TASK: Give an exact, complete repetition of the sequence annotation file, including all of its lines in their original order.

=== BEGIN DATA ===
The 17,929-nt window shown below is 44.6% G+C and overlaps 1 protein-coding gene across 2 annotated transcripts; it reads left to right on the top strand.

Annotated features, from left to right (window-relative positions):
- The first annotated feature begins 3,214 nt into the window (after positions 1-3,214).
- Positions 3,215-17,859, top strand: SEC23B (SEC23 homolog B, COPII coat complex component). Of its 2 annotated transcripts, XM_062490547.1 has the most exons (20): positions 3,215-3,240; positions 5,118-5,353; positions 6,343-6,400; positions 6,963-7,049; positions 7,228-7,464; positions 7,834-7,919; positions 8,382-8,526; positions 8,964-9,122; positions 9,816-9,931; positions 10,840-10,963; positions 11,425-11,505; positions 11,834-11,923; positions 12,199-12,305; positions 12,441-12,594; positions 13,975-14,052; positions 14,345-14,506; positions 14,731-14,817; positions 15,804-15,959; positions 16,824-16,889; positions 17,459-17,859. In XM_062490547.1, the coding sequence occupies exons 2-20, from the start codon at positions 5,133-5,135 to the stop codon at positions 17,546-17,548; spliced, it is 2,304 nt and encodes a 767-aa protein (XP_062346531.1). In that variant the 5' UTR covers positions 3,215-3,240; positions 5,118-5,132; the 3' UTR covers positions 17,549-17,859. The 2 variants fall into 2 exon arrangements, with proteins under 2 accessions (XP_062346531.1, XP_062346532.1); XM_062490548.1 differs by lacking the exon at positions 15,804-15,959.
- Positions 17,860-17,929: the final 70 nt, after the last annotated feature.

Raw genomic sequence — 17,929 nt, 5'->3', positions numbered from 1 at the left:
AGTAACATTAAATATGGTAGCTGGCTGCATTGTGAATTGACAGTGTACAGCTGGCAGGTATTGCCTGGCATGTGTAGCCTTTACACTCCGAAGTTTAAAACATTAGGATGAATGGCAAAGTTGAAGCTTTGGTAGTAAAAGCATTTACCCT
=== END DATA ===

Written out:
The 17,929-nt window shown below is 44.6% G+C and overlaps 1 protein-coding gene across 2 annotated transcripts; it reads left to right on the top strand.

Annotated features, from left to right (window-relative positions):
- The first annotated feature begins 3,214 nt into the window (after positions 1-3,214).
- Positions 3,215-17,859, top strand: SEC23B (SEC23 homolog B, COPII coat complex component). Of its 2 annotated transcripts, XM_062490547.1 has the most exons (20): positions 3,215-3,240; positions 5,118-5,353; positions 6,343-6,400; positions 6,963-7,049; positions 7,228-7,464; positions 7,834-7,919; positions 8,382-8,526; positions 8,964-9,122; positions 9,816-9,931; positions 10,840-10,963; positions 11,425-11,505; positions 11,834-11,923; positions 12,199-12,305; positions 12,441-12,594; positions 13,975-14,052; positions 14,345-14,506; positions 14,731-14,817; positions 15,804-15,959; positions 16,824-16,889; positions 17,459-17,859. In XM_062490547.1, the coding sequence occupies exons 2-20, from the start codon at positions 5,133-5,135 to the stop codon at positions 17,546-17,548; spliced, it is 2,304 nt and encodes a 767-aa protein (XP_062346531.1). In that variant the 5' UTR covers positions 3,215-3,240; positions 5,118-5,132; the 3' UTR covers positions 17,549-17,859. The 2 variants fall into 2 exon arrangements, with proteins under 2 accessions (XP_062346531.1, XP_062346532.1); XM_062490548.1 differs by lacking the exon at positions 15,804-15,959.
- Positions 17,860-17,929: the final 70 nt, after the last annotated feature.

Raw genomic sequence — 17,929 nt, 5'->3', positions numbered from 1 at the left:
AGTAACATTAAATATGGTAGCTGGCTGCATTGTGAATTGACAGTGTACAGCTGGCAGGTATTGCCTGGCATGTGTAGCCTTTACACTCCGAAGTTTAAAACATTAGGATGAATGGCAAAGTTGAAGCTTTGGTAGTAAAAGCATTTACCCT